The Rias Orchestra Conducted By Helmuth Brandenburg - "Pru Urebu" (4:55)
Oscar Harris & The Twinkle Stars - "Twinkle Stars Boo Galoo" (live) (3:54)
Review: Magic happens when Mr Thing hits the crates. His ability to unearth recordings you're guaranteed to never have heard before, and join the dots in ways you'd never have thought before, his "Strange Breaks" series is legendary. Long since off-press, to celebrate their 20th anniversary BBE have repressed this seminal 2009 sophomore. From the turbo blues fusion of Roy Head and the speeding Mancini feels of Val Marrall's Orchestra to the more sedate, slinky funk of Johnny Griffith and sunny-side roots of Tinga Stewart, Mr Thing's odyssey remains as inciteful, intriguing and as full of treasure as it did seven years ago.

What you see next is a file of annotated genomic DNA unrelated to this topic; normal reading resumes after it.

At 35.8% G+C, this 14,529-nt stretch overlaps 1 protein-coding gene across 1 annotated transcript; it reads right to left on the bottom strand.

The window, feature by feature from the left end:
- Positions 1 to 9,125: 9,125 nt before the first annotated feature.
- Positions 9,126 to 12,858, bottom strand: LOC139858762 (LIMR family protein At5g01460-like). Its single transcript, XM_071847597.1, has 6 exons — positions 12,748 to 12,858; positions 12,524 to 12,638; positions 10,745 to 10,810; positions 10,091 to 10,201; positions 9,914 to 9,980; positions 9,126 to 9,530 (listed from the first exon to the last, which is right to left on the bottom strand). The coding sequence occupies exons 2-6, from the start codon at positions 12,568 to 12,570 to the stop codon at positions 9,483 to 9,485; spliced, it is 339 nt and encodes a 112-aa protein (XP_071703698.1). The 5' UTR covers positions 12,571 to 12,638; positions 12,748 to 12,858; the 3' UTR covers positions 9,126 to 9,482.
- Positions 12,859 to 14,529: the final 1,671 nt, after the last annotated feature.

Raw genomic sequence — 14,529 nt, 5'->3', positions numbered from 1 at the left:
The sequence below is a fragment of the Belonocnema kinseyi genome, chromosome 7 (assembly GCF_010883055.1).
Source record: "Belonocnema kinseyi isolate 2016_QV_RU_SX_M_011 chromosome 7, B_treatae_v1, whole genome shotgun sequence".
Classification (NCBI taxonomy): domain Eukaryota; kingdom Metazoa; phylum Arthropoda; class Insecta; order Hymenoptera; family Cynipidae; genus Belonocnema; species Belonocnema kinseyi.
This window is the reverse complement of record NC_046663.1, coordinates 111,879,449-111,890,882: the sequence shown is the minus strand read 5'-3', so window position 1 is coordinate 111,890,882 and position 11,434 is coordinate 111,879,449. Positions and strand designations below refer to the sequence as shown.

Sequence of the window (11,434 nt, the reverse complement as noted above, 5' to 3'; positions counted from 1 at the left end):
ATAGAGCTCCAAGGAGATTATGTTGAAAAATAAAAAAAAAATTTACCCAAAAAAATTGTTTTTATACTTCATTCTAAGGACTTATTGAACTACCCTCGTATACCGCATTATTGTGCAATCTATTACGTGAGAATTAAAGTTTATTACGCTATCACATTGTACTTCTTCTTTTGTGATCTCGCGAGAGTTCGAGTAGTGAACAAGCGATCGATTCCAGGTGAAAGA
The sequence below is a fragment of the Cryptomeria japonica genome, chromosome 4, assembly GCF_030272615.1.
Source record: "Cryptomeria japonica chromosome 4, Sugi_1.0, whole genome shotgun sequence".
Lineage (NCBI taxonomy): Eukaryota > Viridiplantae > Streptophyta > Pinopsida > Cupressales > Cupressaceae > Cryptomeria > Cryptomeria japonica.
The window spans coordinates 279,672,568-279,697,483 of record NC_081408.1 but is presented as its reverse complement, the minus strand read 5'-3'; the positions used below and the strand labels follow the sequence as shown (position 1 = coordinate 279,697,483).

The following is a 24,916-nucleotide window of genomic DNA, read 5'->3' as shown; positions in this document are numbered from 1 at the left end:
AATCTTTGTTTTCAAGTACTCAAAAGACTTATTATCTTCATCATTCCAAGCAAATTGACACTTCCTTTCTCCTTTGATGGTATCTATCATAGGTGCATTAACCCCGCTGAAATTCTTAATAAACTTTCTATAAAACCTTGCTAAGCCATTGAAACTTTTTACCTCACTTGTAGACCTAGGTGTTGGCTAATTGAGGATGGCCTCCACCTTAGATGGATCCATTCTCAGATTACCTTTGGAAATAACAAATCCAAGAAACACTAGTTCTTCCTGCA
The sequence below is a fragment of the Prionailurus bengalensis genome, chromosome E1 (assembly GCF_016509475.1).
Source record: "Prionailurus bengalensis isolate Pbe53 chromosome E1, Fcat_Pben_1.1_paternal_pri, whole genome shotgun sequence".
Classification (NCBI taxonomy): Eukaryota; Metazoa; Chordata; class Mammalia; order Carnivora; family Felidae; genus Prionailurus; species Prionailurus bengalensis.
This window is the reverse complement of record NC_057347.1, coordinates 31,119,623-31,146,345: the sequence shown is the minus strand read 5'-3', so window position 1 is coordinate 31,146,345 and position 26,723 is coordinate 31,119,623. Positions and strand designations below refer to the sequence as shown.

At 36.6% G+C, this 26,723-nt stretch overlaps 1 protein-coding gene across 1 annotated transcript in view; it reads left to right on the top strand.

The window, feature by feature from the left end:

Fabio Fonseca - "Ladroes De Bagda" (feat Marina Lima) (3:51)
Fernanda Abreu - "Hello Baby" (4:56)
Luna E DJ Cri - "Acabou Como Comecou" (4:28)
Junior - "Vim Te Buscar" (4:59)
Thaide & DJ Hum - "Coisas Do Amor" (Trepanado edit) (4:34)
As Damas Do Rap - "Um Sonho Real" (4:55)
MC D'Eddy - "Jeito De Ser Menina" (instrumental) (5:12)
Sharylaine - "Saudade" (5:26)
Review: Did you know that Britain was not the only country where street soul was a musical force to be reckoned with during the late '80s and early '90s? As this fine compilation from record collector Augusto Olivani shows, the sound also thrived in Brazil, where inner-city musicians embraced its post-boogie fusion of head-nodding grooves, smooth instrumentation and even smoother vocals. There's much to enjoy throughout "Street Soul Brasil", from the dreamy chords and sparkling melodies of Afrodite Se Quiser's breezy "Fora De Mim", to the Soul II Soul style shuffle of Luna E DJ Cri's "Acabou Como Comecou", via the rushing cheeriness of Junior's "Vim Te Buscar" and the sugary bliss of MC D'Eddy's "Jeito De Menina (Instrumental)".